Standing vs. Sitting

Standing vs. Sitting October 19, 2013

Not too long ago I had to build a contraption on my desk so I could stand while I wrote instead of sitting — my neck and back were getting tense and sore and stiff so I built the contraption and all my symptoms went away. Now I discover from this UK study that it’s actually healthier, too.

Guess how many hours a day you spend sitting? Fewer than eight? More than 10? A recent survey found that many of us spend up to 12 hours a day sitting on our bottoms looking at computers or watching television. If you throw in the seven hours we spend sleeping then that adds up to a remarkable 19 hours a day being sedentary.

Sitting down as much as this is clearly bad for us and some studies suggest that those who sit all day live around two years less than those who are more active. Most of us are guilty of excess sitting. We sit at work, in the car and at home, moving only to shift from one seat to another.

Even if you exercise on a regular basis that may not be enough. There is mounting evidence that exercise will not undo the damage done by prolonged sitting. Our technology has made us the most sedentary humans in history.

So why is sitting so damaging? One thing it does is change the way our bodies deal with sugar. When you eat, your body breaks down the food into glucose, which is then transported in the blood to other cells….

Now that doesn’t sound like much, but it adds up to about 50 calories an hour. If you stand for three hours a day for five days that’s around 750 calories burnt. Over the course of a year it would add up to about 30,000 extra calories, or around 8lb of fat.

“If you want to put that into activity levels,” Dr Buckley says, “then that would be the equivalent of running about 10 marathons a year. Just by standing up three or four hours in your day at work.”

Dr Buckley thinks that although going out and doing exercise offers many proven benefits, our bodies also need the constant, almost imperceptible increase in muscle activity that standing provides. Simple movement helps us to keep our all-important blood sugar under control.

We can’t all stand up at work but the researchers believe that even small adjustments, like standing while talking on the phone, going over to talk to a colleague rather than sending an email, or simply taking the stairs, will help.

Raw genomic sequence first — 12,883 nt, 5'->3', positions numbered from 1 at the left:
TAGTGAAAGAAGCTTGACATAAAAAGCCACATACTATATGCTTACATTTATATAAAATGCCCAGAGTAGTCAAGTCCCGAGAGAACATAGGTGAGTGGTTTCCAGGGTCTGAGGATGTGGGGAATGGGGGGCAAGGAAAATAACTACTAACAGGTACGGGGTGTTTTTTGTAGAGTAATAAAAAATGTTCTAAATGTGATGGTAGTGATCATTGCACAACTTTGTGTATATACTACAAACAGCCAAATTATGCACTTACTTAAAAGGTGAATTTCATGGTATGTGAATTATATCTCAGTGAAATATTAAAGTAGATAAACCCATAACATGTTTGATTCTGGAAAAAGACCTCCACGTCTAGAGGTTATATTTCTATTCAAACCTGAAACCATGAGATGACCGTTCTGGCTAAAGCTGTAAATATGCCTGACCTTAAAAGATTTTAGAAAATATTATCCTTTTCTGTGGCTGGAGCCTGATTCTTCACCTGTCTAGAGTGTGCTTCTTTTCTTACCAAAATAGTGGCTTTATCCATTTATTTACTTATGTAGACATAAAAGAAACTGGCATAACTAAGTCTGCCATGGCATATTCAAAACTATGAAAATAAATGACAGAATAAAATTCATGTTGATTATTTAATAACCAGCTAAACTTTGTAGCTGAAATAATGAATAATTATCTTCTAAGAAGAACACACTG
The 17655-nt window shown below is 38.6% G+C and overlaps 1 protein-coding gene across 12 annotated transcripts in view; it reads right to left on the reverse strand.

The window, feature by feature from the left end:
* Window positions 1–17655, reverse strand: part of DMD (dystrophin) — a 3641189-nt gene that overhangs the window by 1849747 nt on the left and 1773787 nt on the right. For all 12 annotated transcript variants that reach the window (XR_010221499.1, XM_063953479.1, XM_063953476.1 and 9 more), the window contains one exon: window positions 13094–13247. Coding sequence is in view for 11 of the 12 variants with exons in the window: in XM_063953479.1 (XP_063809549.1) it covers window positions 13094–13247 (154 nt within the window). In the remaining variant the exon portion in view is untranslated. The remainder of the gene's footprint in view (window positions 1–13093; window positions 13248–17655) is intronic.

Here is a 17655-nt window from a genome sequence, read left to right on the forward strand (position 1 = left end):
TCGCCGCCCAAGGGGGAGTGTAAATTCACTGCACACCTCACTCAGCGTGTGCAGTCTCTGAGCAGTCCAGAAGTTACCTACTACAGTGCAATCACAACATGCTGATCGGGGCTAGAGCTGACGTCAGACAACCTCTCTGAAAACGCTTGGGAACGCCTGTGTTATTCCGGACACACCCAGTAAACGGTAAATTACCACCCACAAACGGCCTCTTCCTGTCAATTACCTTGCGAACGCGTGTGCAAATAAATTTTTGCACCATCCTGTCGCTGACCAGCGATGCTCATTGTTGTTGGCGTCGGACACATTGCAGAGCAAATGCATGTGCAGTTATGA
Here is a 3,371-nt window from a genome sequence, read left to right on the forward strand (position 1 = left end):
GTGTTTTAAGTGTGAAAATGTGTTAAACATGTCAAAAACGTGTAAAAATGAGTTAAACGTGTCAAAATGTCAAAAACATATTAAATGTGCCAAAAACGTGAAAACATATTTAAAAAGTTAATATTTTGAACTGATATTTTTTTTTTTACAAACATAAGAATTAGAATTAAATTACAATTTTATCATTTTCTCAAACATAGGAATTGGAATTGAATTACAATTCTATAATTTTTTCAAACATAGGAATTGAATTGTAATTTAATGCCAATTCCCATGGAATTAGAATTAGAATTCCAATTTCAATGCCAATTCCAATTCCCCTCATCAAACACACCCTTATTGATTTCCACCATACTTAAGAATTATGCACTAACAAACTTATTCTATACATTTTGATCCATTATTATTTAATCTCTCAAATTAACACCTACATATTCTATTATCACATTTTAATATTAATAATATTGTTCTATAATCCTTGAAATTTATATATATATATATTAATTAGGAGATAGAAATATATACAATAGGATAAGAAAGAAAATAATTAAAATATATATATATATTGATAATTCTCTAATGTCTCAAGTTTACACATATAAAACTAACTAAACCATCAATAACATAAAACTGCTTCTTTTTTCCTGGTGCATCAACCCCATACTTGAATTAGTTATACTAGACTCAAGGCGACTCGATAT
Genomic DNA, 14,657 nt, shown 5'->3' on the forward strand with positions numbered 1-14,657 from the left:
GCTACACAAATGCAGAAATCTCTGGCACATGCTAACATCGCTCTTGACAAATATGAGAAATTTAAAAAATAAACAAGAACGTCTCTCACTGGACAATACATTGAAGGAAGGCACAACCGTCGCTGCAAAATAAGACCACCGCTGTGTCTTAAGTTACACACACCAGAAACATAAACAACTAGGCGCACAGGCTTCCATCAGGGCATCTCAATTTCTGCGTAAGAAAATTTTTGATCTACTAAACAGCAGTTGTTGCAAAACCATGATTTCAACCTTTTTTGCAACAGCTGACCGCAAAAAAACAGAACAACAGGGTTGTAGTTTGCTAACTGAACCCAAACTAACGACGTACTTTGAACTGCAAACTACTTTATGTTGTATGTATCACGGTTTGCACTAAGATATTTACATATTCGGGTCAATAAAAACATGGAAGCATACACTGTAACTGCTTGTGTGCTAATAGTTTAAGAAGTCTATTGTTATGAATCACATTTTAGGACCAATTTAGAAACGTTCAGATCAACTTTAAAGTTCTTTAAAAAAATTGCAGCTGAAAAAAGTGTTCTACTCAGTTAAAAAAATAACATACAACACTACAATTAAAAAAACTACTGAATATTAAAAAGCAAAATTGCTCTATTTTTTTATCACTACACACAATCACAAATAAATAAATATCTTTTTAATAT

I have, of course, written this article while standing.

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What Are Your Thoughts?leave a comment
  • Andy W.

    I work for a large commercial office furniture manufacturer and we have seen a significant growth in adjustable height bases that allow the worksurface to go from seated height to standing height. I think it’s time for a new desk Scott! The desk in the picture is probably 30+ years old!

  • scotmcknight

    Andy I bought that desk for 35 dollars in 1974. Used.

  • Jeff Hyatt

    Slightly different question, Scot what are the reference books you use the most?

  • Jim Martin

    Been using a stand up desk for about a year. Got it at a consignment store in OKC. It has really been helpful to me. On an average day in the office, I now stand more than I sit. I still use my regular desk at times but standing up more has really helped with my energy and stamina.

  • rising4air
  • Cosmo

    I am in the process of making a similar piece for my office desk. With all of that additional standing do you have a good shoe recommendation?

  • Michael Snow

    Whether the desk in the winter or the tractor in the spring, summer, fall, it all ads up to a lot of time on my butt. [In the old days, you could stand up on a tractor (and you wanted to, with the seats then!); try that in a cab!]